Why is there an epidemic of moral failure in the church? Because holiness has become a foreign concept.
It happened again. For the third time in six months, the pastor of a large church in my hometown of Orlando, Fla., has resigned from his pulpit because of adultery. I’m sad. I’m sick. I’m sorry for the pastors, and sorrier for the congregations that are having to deal with the fallout caused by bad choices.
I’m also cringing because an increasingly hostile public sees these train wrecks as evidence that Christians are hypocrites who preach one thing and live another. We stand for biblical marriage between one man and one woman, but in many cases those marriages are failing. No wonder the gay community hates our flimsy platitudes.
Why are we witnessing this epidemic of moral failure? Many factors could be cited (easy access to pornography, sex-saturated entertainment, the devil and his demons, etc.)—but I don’t think we need a list of excuses today. I’m tired of excuses. The devil does not make us do this. It is totally possible for Christian men and women to live in holiness today. The power of His grace is not affected by social trends or hell’s attacks.
Maybe we’ve made this too complicated. Let’s go back to some basic ways we can stay pure:
1. Practice regular “fire drills.” Paul told Timothy to “flee” from youthful lusts (2 Tim. 2:22). But you can’t flee a burning building if you don’t know where the exits are. If you don’t map out your plan of escape, you won’t run when you are confronted with a lustful glance, an X-rated website or a brazen proposition. When faced with temptation, don’t play with it, talk to it, stroke it, analyze it or revisit it in an hour. Just bolt for the door!
2. Don’t live in isolation. Many people are vulnerable to moral compromise because they spend so much time alone. God designed us to live in community. If King David had not left his brothers on the battlefield and returned home, he would not have seen Bathsheba skinny-dipping on the roof. You are less likely to succumb to temptation if you are surrounded by family or Christian friends.
3. Stay faithful in spiritual disciplines. Nothing makes the heart colder than a lack of quiet time with God. Charles Spurgeon said, “Prayer will make you leave off sinning, or sinning will make you leave off praying.” If you have spent time with Jesus in the morning, you are not going to invite Delilah to cut your hair off that evening. If you are too busy with your work to pray and read the Bible, you are already headed for a spiritual train wreck.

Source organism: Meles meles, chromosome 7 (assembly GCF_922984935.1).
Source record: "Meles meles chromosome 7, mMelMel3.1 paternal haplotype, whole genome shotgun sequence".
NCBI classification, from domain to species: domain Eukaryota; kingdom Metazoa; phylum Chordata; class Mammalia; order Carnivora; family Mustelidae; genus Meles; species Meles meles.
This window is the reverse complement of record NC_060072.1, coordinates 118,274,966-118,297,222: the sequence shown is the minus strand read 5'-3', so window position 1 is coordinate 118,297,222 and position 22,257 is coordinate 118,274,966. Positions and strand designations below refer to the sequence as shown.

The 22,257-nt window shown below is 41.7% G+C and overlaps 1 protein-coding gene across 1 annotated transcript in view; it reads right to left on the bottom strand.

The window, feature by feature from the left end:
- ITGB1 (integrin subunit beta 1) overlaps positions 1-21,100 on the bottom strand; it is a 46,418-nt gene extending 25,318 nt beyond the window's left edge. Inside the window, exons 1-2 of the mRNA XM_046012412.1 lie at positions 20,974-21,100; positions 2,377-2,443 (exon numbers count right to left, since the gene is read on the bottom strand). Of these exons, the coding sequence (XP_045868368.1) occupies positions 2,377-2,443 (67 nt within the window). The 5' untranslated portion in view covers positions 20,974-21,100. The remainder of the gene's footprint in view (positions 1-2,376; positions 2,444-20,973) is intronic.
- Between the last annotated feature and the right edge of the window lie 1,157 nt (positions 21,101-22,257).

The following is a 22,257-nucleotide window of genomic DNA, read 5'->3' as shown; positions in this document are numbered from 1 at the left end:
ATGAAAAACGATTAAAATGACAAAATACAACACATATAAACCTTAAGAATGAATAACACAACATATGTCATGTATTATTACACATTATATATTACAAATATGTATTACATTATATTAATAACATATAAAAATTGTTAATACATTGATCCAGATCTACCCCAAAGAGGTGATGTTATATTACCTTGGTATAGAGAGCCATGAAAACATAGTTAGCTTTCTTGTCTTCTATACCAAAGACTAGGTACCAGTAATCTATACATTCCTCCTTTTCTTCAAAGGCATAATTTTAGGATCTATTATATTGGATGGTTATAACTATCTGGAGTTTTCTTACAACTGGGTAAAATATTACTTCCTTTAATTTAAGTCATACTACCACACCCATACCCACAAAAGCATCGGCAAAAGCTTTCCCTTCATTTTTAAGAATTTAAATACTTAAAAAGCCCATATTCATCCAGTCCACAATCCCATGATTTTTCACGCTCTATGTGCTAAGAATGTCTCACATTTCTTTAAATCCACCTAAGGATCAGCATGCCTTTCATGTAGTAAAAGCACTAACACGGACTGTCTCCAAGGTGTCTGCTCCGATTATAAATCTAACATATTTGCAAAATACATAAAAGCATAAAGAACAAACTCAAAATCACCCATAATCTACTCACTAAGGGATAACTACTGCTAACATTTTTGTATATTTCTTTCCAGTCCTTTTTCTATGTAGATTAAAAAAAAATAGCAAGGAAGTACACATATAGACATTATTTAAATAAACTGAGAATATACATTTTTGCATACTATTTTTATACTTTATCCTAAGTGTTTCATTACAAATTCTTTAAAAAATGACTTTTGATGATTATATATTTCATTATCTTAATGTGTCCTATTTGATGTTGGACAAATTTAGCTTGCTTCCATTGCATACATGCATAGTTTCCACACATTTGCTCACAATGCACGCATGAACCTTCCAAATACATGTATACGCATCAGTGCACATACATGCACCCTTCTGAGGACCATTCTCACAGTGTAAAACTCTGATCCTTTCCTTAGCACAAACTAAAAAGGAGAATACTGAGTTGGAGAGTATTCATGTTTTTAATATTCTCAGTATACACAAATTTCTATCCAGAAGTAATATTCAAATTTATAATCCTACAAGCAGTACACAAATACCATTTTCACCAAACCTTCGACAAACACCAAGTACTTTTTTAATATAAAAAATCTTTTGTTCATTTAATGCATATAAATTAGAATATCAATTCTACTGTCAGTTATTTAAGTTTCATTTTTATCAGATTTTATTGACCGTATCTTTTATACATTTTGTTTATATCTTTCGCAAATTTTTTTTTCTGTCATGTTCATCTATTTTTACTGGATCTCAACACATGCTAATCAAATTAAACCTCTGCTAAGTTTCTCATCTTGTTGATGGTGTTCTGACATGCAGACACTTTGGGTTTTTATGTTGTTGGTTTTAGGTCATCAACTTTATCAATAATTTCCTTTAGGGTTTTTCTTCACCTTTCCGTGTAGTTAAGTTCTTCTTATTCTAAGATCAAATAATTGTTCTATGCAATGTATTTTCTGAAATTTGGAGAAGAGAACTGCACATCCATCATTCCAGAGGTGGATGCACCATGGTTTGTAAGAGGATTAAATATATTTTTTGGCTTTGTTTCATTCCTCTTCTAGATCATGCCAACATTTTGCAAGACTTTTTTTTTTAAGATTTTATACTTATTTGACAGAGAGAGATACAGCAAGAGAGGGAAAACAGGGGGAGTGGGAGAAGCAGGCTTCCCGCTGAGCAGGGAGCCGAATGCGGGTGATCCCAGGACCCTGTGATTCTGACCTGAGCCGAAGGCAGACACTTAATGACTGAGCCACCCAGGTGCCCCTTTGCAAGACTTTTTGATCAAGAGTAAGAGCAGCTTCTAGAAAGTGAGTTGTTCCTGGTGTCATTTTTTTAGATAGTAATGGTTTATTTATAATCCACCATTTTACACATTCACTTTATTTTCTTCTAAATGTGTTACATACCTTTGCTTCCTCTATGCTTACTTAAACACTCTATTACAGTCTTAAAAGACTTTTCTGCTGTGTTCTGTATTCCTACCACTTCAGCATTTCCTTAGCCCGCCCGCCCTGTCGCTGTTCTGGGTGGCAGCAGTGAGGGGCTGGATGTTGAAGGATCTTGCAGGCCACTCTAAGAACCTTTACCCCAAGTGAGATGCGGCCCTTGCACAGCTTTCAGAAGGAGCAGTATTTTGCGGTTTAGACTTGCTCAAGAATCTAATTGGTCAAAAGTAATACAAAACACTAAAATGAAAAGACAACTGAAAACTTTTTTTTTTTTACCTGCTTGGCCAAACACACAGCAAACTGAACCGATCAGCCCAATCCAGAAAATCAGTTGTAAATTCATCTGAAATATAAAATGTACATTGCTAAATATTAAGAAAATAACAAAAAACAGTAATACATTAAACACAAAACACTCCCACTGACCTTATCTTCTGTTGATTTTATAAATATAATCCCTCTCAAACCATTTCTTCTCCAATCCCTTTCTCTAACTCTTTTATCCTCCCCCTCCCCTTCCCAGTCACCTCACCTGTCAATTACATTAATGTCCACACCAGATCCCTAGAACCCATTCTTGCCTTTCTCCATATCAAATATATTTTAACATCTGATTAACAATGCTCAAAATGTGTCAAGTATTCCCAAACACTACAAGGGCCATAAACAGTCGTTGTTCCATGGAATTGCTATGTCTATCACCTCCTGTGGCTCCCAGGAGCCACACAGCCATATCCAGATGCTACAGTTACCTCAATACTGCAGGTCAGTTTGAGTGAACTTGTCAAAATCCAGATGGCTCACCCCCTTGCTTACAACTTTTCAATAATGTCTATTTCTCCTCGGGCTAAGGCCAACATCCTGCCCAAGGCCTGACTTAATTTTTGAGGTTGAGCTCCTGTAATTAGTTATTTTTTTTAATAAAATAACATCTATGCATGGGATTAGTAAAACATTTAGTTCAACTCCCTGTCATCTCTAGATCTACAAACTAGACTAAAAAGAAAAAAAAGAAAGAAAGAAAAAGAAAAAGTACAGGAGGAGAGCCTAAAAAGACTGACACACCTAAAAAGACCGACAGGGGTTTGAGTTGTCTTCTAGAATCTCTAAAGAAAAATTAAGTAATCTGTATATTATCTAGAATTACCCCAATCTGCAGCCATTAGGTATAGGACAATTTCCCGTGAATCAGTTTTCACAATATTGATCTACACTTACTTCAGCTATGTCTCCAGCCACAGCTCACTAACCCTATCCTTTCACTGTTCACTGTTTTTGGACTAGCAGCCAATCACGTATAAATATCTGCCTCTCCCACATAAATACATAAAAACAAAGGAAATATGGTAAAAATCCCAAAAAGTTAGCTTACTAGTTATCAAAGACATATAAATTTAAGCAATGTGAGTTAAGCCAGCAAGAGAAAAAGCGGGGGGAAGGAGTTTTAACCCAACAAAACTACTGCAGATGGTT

4. Be ruthless with temptation. Today’s wimpish Christian culture encourages us to be soft toward sin. Yet the apostle Paul used athletic imagery when he taught about the strenuous effort of resisting sin. He wrote, “I discipline my body and make it my slave, so that, after I have preached to others, I myself will not be disqualified” (1 Cor. 9:27, NASB). If you can’t resist looking at a pornographic website, you are a spiritual baby. If you can’t run when Potiphar’s wife turns on her charm, you need to get your jellyfish spine in shape. Grow up and quit making excuses for your weak morals.
5. Confess your sins regularly. Last weekend during a men’s conference in Philadelphia, one brave brother shared openly how he had been molested as a child—and how the trauma of abuse led him into a pattern of fornication. After he shared his weakness, dozens of men felt the freedom to come to the altar and confess their sexual sins. Transparency is the path to sexual purity. You cannot expect to be pure if your inner life is a cesspool of ugly secrets. Tell somebody. Get the monkey off your back.
6. Keep the home fires burning. I’ve met many Christian men who struggle with all kinds of sexual temptation. But after talking with them, I learn that they have no regular intimacy with their wives. The apostle Paul taught that husbands and wives have an equal responsibility to fulfill each other sexually (1 Cor. 7:3). If the fires have gone out in your marriage, find a counselor or enroll in a marriage course in your church. God can rekindle romance and repair your communication breakdown before your chilly marriage freezes beyond repair.
7. Get regular spiritual checkups. Adults are supposed to see a doctor annually to prevent heart ailments, cancer and other problems. Yet many of us never open our lives to input from pastors or mentors. (And many pastors have no one to examine them!) Learn to ask for prayer and counsel. Share your struggles and weaknesses. If you detect a weak spot in your armor, don’t wait until the devil blows you out of the water to ask someone for help.
J. Lee Grady is the former editor of Charisma and the director of the Mordecai Project (themordecaiproject.org). You can follow him on Twitter at @leegrady. He is the author of Fearless Daughters of the Bible and other books.